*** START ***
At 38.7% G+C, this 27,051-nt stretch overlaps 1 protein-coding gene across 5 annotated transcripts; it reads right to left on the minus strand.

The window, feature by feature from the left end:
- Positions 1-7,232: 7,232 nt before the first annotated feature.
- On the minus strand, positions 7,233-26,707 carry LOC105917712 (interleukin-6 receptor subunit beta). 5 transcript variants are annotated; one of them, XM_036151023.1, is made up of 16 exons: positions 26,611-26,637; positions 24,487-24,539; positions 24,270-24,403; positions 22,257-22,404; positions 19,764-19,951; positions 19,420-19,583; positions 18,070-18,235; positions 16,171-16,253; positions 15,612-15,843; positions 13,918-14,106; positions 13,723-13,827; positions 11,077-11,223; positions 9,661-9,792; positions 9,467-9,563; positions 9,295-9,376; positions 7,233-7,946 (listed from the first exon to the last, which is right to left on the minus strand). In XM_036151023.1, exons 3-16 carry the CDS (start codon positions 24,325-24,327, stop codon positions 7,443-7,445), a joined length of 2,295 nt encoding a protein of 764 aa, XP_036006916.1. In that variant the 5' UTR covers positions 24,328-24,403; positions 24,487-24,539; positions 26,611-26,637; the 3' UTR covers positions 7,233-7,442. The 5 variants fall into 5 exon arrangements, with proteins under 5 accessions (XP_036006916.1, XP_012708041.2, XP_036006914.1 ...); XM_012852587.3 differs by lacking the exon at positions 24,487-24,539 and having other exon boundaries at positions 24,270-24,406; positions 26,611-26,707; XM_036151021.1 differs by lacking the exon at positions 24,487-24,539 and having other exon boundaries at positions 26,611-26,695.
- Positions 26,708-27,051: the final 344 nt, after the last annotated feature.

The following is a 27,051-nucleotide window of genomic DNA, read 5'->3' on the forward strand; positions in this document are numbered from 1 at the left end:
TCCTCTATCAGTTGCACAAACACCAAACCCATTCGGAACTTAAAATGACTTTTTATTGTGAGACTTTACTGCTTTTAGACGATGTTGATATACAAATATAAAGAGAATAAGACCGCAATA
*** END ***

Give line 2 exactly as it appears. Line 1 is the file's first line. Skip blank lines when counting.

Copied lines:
The window, feature by feature from the left end: